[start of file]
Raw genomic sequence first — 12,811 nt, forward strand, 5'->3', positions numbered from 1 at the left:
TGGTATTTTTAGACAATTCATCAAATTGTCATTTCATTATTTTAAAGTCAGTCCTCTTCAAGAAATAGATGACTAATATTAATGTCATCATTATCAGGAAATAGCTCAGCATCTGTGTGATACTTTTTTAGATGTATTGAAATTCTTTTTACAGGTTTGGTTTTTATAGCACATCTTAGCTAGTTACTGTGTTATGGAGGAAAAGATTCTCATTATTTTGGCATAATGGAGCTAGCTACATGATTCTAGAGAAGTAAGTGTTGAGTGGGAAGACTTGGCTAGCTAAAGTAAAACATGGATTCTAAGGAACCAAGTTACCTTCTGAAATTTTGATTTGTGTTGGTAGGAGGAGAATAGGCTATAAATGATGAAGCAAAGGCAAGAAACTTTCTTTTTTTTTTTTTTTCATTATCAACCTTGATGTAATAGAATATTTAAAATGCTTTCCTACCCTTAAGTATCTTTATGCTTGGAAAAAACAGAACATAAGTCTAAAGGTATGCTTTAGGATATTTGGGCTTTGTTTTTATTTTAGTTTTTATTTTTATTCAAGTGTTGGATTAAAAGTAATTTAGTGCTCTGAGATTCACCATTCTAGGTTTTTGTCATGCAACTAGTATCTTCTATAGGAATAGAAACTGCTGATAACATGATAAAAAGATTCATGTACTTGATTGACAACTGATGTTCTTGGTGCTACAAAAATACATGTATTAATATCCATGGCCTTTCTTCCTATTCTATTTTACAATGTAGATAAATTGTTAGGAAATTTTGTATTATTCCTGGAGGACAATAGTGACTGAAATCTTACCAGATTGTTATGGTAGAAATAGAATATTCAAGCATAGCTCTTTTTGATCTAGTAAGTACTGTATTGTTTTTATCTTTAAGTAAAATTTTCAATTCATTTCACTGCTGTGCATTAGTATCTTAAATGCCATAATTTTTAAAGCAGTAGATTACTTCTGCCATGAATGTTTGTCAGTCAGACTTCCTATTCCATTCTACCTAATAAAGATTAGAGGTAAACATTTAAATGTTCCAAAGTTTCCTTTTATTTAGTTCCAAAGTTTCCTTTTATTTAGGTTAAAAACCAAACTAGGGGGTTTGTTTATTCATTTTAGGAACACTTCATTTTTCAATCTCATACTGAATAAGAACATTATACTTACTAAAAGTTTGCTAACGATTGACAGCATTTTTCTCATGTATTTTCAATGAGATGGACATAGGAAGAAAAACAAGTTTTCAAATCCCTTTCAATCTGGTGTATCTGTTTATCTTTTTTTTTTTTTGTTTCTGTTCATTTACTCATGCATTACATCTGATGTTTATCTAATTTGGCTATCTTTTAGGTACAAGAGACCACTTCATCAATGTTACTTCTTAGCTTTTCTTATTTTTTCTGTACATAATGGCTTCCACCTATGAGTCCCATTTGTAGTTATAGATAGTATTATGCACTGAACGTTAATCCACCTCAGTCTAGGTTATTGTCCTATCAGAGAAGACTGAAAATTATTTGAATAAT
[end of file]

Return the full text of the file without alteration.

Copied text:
Raw genomic sequence first — 12,811 nt, forward strand, 5'->3', positions numbered from 1 at the left:
TGGTATTTTTAGACAATTCATCAAATTGTCATTTCATTATTTTAAAGTCAGTCCTCTTCAAGAAATAGATGACTAATATTAATGTCATCATTATCAGGAAATAGCTCAGCATCTGTGTGATACTTTTTTAGATGTATTGAAATTCTTTTTACAGGTTTGGTTTTTATAGCACATCTTAGCTAGTTACTGTGTTATGGAGGAAAAGATTCTCATTATTTTGGCATAATGGAGCTAGCTACATGATTCTAGAGAAGTAAGTGTTGAGTGGGAAGACTTGGCTAGCTAAAGTAAAACATGGATTCTAAGGAACCAAGTTACCTTCTGAAATTTTGATTTGTGTTGGTAGGAGGAGAATAGGCTATAAATGATGAAGCAAAGGCAAGAAACTTTCTTTTTTTTTTTTTTTCATTATCAACCTTGATGTAATAGAATATTTAAAATGCTTTCCTACCCTTAAGTATCTTTATGCTTGGAAAAAACAGAACATAAGTCTAAAGGTATGCTTTAGGATATTTGGGCTTTGTTTTTATTTTAGTTTTTATTTTTATTCAAGTGTTGGATTAAAAGTAATTTAGTGCTCTGAGATTCACCATTCTAGGTTTTTGTCATGCAACTAGTATCTTCTATAGGAATAGAAACTGCTGATAACATGATAAAAAGATTCATGTACTTGATTGACAACTGATGTTCTTGGTGCTACAAAAATACATGTATTAATATCCATGGCCTTTCTTCCTATTCTATTTTACAATGTAGATAAATTGTTAGGAAATTTTGTATTATTCCTGGAGGACAATAGTGACTGAAATCTTACCAGATTGTTATGGTAGAAATAGAATATTCAAGCATAGCTCTTTTTGATCTAGTAAGTACTGTATTGTTTTTATCTTTAAGTAAAATTTTCAATTCATTTCACTGCTGTGCATTAGTATCTTAAATGCCATAATTTTTAAAGCAGTAGATTACTTCTGCCATGAATGTTTGTCAGTCAGACTTCCTATTCCATTCTACCTAATAAAGATTAGAGGTAAACATTTAAATGTTCCAAAGTTTCCTTTTATTTAGTTCCAAAGTTTCCTTTTATTTAGGTTAAAAACCAAACTAGGGGGTTTGTTTATTCATTTTAGGAACACTTCATTTTTCAATCTCATACTGAATAAGAACATTATACTTACTAAAAGTTTGCTAACGATTGACAGCATTTTTCTCATGTATTTTCAATGAGATGGACATAGGAAGAAAAACAAGTTTTCAAATCCCTTTCAATCTGGTGTATCTGTTTATCTTTTTTTTTTTTTGTTTCTGTTCATTTACTCATGCATTACATCTGATGTTTATCTAATTTGGCTATCTTTTAGGTACAAGAGACCACTTCATCAATGTTACTTCTTAGCTTTTCTTATTTTTTCTGTACATAATGGCTTCCACCTATGAGTCCCATTTGTAGTTATAGATAGTATTATGCACTGAACGTTAATCCACCTCAGTCTAGGTTATTGTCCTATCAGAGAAGACTGAAAATTATTTGAATAAT